Few things in life are as thrilling as cheap speed. While we love the high-priced thrills and sophisticated electronics found in expensive sports cars, we also admit that there’s something to be said for putting the pedal to the metal while leaving a few dollars in your pocket. We also understand that today’s traffic-choked highways make unleashing huge amounts of power all the more difficult.
In response, we’ve pulled together a list of the ten least expensive ways to score a car with at least 300 horsepower (and five ways to get even more bang for your buck). Not surprisingly, American marques dominate this list, but there are a couple of surprises as well.
Base price: $22,995
All hail the king of cheap speed: providing bang for the buck has been the Mustang’s calling card for years. While recent generations of the Mustang offered wheezier engines and lower power outputs, the 2011 refresh of Ford’s Ponycar brought back the muscle. The Mustang’s base engine, a 3.7-liter V-6, produces305 hp and 280 lb-ft of torque for just $22,995 (all prices include destination). The low price comes with a cost: Mustangs still use a live rear axle and rather cheap interior, but straight-line speed fanatics will love the Mustang all the same.
Base price: $24,245
Not to be outdone by the Mustang, the Camaro’s base engine–a 3.6-liter, direct injected V-6–makes 323 hp and 278 lb-ft of torque, for $24,245. Where does that extra $1250 go? Primarily for the Camaro’s pricier independent rear suspension and slightly nicer interior (although the Camaro’s still no Cadillac).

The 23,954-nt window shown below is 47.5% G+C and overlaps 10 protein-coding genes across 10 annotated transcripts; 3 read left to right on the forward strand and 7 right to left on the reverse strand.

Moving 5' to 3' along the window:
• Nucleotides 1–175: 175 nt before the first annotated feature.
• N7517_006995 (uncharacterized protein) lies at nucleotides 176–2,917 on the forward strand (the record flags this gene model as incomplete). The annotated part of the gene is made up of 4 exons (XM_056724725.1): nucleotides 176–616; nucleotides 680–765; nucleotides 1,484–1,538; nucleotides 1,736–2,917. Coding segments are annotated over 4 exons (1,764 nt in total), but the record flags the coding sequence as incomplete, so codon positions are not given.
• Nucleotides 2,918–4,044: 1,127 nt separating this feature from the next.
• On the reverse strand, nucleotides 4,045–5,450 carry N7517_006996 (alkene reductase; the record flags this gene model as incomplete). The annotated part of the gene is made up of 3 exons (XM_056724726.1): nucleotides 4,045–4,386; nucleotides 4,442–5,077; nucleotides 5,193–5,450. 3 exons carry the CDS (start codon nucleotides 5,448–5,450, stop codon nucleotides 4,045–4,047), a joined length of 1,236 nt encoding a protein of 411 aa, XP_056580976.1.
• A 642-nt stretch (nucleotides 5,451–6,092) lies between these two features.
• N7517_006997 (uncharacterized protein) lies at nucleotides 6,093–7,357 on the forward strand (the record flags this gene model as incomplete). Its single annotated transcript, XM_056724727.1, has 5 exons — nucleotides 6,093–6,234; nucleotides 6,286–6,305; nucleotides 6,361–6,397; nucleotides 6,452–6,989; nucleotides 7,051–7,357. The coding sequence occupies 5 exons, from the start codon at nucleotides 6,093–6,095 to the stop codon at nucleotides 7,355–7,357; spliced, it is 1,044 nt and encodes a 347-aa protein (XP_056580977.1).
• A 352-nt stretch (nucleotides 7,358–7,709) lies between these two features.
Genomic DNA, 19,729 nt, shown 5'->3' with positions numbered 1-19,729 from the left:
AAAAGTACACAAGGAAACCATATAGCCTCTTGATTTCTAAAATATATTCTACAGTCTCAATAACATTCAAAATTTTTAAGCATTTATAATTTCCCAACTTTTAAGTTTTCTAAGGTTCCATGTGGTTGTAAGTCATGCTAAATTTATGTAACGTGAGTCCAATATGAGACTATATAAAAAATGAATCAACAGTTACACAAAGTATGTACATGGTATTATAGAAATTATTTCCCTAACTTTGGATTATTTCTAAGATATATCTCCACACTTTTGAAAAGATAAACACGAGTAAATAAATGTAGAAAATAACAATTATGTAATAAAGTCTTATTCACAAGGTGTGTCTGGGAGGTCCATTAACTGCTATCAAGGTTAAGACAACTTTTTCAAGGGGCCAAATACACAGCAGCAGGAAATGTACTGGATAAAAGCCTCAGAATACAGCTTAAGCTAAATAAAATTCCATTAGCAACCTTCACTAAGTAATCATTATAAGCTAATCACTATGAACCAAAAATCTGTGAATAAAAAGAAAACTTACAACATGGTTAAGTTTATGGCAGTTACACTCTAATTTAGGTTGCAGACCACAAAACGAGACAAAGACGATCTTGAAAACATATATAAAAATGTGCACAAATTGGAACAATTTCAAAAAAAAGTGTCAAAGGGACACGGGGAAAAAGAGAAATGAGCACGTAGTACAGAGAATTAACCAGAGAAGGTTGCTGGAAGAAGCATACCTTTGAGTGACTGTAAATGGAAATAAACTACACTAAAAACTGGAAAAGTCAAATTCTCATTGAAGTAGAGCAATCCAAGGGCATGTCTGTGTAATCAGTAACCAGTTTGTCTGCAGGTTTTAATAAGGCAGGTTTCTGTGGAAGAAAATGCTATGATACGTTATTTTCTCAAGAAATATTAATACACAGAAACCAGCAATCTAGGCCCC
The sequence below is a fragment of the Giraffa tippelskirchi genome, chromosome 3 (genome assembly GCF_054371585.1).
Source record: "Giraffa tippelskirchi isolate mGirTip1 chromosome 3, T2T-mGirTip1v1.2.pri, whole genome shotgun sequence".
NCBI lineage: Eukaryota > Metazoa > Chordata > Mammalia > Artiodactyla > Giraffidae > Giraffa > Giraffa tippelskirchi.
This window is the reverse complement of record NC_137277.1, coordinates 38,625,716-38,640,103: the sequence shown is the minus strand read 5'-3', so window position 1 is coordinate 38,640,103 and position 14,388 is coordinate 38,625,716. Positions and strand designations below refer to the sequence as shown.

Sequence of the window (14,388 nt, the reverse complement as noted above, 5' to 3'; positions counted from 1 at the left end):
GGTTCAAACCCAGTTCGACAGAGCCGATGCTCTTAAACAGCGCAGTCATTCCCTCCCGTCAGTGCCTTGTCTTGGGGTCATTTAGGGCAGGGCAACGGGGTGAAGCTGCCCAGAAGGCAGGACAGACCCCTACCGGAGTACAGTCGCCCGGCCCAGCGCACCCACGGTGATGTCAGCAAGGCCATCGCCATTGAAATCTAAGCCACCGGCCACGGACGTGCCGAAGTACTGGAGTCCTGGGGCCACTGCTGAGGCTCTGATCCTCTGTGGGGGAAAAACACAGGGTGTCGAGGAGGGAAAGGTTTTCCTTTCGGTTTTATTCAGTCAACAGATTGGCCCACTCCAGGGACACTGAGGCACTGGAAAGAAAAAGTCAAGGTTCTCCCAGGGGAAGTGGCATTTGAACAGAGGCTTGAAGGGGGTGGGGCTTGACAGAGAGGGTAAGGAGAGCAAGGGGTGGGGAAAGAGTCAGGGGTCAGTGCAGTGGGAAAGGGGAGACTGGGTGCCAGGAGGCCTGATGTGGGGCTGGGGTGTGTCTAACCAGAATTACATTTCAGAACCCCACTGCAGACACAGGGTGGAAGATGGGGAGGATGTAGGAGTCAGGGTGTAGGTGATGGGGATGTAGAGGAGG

Base price: $25,920
Dodge’s Challenger might be in third place behind the Mustang and Camaro, but it’s still an American muscle car, with brash looks and decent base horsepower to boot. This rear-wheel drive neo-classic car packs a 3.6-liter V-6 punch from the ubiquitous Pentastar engine with 305 hp and 268 lb-ft of torque. Clutch-lovers beware: rowing your own gears in the Challenger means opting for the pricier (and more powerful) Challenger R/T or SRT8. Still, at $25,920 for a base model, the Challenger does bring the noise for not much coin.
2013 Hyundai Genesis Coupe 3.8
Base price: $29,625
Hyundai’s first-generation Genesis Coupe was a valiant effort to make a compelling rear-wheel-drive sports car, but it was a bit sluggish and a bit bland to look at. Now in its second generation, the Genesis Coupe has more aggressive looks and more power to match. The base-model, which still uses a turbocharged I-4, makes 275 hp, but our list is more concerned with the optional 3.8-liter V-6. The Genesis Coupe 3.8 R-Spec rings in at $29,625, but makes 348 hp and 295 lb-ft of torque. That power is sent to the rear wheels through either a six-speed manual transmission or Hyundai’s own eight-speed automatic transmission. No matter which transmission you choose, the Genesis Coupe is plenty fast, without costing too much money.
2013 Dodge Charger Rallye/Blacktop
Base price: $29,685